But most importantly, a journal needs to accept change with grace, and adapt to it. There is no need to pretend that nothing of importance will be lost along the way (cue to join Advani in a spot of feudal nostalgia), but some of us are too excited about what is coming to be altogether glum. The next big bright young literary journal will have to be built of something other than nostalgia. In fact, it will most likely be built of HTML.

Advani’s summary judgments about the quality of writing on blogs proves only that he is reading the wrong blogs. From behind the colonial windowpanes of Civil Lines bungalows, the free (in both senses of the word), open, and democratic culture of the Internet must appear intolerably plebeian. But it is the future. In fact, it is the present. The New Yorker has come to terms with it, as have the New York and London Review of Books, and these publications now have well-designed websites, each with a larger and more diverse readership than its print avatars ever managed.

Young Indian writers in English now have easy access to archives of decades of good writing from which to learn the craft. Publishing gets simpler, faster, and cheaper every day, rendering one set of economic constraints redundant. The material is out there, as it always has been. These writers will work in a marketplace freer and fairer, quicker to spot talent, better able to reward it. The old guard will simply have to stiffen that upper lip and cope.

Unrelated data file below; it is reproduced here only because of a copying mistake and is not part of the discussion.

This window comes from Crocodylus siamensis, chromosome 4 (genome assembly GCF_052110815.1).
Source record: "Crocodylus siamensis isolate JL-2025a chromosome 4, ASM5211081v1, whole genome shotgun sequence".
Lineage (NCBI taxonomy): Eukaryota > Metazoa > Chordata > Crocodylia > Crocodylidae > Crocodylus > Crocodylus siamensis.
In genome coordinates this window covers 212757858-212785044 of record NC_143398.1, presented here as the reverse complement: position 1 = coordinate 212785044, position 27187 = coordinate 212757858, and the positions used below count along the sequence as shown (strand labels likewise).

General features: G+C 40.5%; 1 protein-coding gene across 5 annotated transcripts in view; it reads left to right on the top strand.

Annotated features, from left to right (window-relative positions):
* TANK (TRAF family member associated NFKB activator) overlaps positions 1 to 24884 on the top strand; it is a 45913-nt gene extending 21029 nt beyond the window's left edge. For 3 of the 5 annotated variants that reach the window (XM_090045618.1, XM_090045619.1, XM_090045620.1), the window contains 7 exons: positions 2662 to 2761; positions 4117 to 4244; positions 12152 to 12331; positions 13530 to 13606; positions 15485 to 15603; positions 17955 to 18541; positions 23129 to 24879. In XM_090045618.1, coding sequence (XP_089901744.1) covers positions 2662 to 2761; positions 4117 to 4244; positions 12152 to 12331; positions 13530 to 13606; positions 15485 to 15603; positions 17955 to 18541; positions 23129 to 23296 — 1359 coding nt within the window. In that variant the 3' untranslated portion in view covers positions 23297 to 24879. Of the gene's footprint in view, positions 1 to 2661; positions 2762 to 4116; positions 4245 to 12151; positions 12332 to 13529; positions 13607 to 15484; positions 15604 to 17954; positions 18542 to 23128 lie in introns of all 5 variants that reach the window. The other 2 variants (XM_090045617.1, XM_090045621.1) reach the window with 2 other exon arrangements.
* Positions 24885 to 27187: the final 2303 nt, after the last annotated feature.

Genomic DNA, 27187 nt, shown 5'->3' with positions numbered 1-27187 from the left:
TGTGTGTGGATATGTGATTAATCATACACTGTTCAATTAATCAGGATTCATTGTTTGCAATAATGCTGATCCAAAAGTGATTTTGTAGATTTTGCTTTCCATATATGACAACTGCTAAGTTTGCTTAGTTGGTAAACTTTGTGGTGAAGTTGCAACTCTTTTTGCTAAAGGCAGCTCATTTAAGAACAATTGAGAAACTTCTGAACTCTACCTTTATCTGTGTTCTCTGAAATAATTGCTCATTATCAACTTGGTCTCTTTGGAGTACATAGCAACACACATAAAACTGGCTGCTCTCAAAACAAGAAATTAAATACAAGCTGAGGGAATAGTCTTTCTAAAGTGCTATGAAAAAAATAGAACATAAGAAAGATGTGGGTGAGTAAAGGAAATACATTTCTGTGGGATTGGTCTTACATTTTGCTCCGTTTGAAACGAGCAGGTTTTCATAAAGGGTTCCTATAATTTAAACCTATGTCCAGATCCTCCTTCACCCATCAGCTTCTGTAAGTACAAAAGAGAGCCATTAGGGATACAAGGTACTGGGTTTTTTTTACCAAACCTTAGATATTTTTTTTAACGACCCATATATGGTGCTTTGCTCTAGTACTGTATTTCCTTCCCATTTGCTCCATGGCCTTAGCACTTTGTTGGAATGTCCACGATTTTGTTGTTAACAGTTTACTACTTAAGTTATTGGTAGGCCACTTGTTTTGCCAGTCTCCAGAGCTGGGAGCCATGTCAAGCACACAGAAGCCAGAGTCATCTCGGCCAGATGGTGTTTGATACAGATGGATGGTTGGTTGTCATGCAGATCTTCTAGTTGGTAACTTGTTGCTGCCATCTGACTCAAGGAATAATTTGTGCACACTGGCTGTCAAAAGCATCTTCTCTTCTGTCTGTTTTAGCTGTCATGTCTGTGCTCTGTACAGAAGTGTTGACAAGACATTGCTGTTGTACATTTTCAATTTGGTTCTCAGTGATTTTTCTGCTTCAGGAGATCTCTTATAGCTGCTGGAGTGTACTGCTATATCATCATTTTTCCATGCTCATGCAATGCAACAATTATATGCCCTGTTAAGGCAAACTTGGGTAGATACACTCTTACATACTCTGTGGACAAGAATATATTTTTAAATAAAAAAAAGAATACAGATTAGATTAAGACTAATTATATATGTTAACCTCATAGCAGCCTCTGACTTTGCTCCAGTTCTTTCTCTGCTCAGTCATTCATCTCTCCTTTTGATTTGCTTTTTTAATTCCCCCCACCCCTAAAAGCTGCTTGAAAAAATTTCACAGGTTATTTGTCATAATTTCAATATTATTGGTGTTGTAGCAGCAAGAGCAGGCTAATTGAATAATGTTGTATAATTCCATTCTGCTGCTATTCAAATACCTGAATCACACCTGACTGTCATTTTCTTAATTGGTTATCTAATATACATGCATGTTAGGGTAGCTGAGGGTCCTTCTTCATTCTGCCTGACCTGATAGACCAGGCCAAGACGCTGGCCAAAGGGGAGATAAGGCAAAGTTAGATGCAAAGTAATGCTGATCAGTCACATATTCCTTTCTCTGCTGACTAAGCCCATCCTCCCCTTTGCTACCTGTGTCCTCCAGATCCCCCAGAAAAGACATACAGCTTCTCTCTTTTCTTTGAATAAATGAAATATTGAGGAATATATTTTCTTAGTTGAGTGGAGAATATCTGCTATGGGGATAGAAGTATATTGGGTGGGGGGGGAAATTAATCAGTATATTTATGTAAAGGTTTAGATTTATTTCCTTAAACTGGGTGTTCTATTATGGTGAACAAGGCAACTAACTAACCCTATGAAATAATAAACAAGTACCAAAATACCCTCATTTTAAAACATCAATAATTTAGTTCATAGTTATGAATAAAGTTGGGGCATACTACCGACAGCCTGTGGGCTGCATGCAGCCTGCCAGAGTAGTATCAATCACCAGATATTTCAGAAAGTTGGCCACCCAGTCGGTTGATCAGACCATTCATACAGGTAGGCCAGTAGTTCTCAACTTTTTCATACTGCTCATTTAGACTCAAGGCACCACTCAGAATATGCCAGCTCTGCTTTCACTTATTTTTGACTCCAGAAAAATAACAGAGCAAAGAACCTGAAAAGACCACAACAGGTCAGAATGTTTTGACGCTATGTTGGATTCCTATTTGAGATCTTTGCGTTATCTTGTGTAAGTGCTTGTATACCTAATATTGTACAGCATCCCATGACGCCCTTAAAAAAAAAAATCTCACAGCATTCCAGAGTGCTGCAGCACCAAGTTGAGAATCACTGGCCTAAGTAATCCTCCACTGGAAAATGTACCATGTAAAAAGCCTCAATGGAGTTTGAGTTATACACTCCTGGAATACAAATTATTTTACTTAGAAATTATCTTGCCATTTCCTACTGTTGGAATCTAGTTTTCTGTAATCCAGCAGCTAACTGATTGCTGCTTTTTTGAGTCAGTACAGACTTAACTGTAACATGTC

Here is a friendly suggestion: make the Civil Lines archives available for free online. More people will read it there than will pick up this volume. Online advertising will probably make at least as much money. Checking if www.civillines.com is available might be a good place
to start.  

IT APPARENTLY STARTED “one day in 1992” when the historian Ramachandra Guha was summoned by his “formidable professorial Tambram aunt,” the economic historian Dharma Kumar. Guha “declined her offer” to edit a new literary journal on the lines of the New Yorker or Granta “devoted to ferreting out … new literary writing … by paying its writers well” and suggested the novelist Mukul Kesavan and the scholar-publisher Rukun Advani instead. Scotch was consumed – “an old Chivas Regal” – and erudite banter exchanged. Cut to 1994 and the first issue of Civil Lines. Seven years, five issues, and some “vaguely better than modest” sales later, the whole thing starts to disintegrate and the “sixth issue of Civil Lines is about seven years overdue.”

This rise-and-fall story we know because Rukun Advani narrates it at length in his editor’s introduction to this recently published ‘Best of’ anthology (whence the quotations above). It is an uneven collection that emerges, but there are more highs than lows. It can in good faith be recommended.